This $1.3 Billion Deal Is Chump Change
Lattice Semiconductor Corp. and Canyon Bridge Capital Partners are a determined bunch.
While most others who tried to pull off China-U.S. chip takeovers gave up at the first whiff of CFIUS trouble, Lattice-Canyon are pushing through.
This month they filed to the Committee on Foreign Investment in the U.S. for a third time, allowing the parties to reset the timer on a review that may help bring Canyon Bridge's $1.3 billion purchase of Portland-based Lattice to a close.
That shows some chutzpah. Lattice, you see, designs a niche catalog of programmable chips that are used in products ranging from virtual reality headsets, to mobile phones, to medical operating theaters. But those chips can also have military applications.
Canyon Bridge is inextricably linked to Chinese state money. Setting up office in Palo Alto, California isn't enough to hide this reality, as Bloomberg's David McLaughlin and Miles Weiss reported.
In the eyes of CFIUS, Beijing money and U.S. military technology mix like oil and water and the committee has thumbed its nose at less controversial deals.
Except that CFIUS doesn't actually approve, or reject, an investment. The inter-agency committee conducts reviews and then makes its recommendation to the president. This means that no matter how powerful CFIUS seems, Donald Trump is more powerful.
With a new leader in the White House, Lattice and Canyon Bridge seem to be betting that precedent for rejecting takeovers will no longer apply. But they're not taking any chances. To calm CFIUS, parties usually offer to excise certain product lines from the acquisition in order to make the case that sensitive technology won't fall into the wrong hands.
That appears to be what Lattice CEO Darin Billerbeck is doing, telling employees in an email that his company offered a "comprehensive set of mitigation proposals," Bloomberg's McLaughlin reported Monday.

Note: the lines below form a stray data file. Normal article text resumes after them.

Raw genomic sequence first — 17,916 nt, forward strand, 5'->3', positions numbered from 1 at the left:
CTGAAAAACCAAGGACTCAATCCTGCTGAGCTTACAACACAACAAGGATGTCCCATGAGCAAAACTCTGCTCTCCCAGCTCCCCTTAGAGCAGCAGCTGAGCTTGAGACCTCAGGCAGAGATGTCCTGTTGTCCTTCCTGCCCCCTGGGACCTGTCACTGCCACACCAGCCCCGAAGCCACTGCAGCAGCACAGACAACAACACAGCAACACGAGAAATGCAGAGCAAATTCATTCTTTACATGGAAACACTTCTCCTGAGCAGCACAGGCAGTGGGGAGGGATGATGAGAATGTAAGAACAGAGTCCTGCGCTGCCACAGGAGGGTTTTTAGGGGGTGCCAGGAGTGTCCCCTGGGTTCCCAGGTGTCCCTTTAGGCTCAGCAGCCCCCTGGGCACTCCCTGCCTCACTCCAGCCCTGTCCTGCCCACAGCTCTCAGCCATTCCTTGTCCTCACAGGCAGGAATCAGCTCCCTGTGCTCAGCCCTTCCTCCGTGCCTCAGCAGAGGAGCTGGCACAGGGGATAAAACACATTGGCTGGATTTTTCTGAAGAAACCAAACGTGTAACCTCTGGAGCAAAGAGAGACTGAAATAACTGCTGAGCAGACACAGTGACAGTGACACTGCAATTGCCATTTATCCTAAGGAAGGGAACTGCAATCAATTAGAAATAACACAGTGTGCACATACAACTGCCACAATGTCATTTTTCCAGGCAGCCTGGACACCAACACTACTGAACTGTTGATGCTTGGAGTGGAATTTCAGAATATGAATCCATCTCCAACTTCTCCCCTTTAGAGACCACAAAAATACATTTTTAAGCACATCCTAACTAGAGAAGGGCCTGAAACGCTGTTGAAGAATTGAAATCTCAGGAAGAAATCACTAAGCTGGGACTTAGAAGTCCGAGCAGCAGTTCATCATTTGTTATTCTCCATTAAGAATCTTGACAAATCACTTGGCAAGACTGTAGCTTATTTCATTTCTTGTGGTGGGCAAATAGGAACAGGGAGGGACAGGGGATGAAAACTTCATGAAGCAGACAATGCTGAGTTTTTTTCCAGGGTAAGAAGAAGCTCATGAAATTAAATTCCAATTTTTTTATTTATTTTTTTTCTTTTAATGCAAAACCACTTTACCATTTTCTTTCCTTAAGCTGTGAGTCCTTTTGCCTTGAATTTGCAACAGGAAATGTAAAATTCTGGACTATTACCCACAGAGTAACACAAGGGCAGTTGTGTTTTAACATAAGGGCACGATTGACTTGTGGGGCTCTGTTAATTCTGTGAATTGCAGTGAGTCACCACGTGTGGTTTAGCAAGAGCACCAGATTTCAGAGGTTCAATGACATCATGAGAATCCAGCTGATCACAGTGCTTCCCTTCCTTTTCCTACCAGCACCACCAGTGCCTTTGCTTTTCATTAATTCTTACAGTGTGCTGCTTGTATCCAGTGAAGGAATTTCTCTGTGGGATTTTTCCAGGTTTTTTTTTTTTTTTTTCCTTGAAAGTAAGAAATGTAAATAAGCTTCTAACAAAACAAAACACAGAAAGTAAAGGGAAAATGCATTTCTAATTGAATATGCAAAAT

It'd be interesting to see what these proposals are. Lattice discontinued and divested some of its military-focused products five years ago, but the rest of its catalog has multiple applications. It supplies chips used in drones, for hardware security and to help read license plates. Sure, it could hive off some of those products to make committee members happy, but any one of its chips could still be used in military applications.
But then, the same could be said for any semiconductor, even mundane memory chips (which Lattice doesn't make).
If this new tactic works, the implications could be far-reaching. We don't yet know whether President Trump will heed CFIUS's advice, but if the committee accepts a new Lattice-Canyon proposal and he listens, then the door will once again be wide open for Chinese to start throwing money at U.S. chipmakers.
With semiconductor stocks among the best performers over the past year, and tech shares hitting a speed bump in the past week, the wider upside from this one deal makes its $1.3 billion price tag look like chump change.
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Tim Culpan in Taipei at firstname.lastname@example.org
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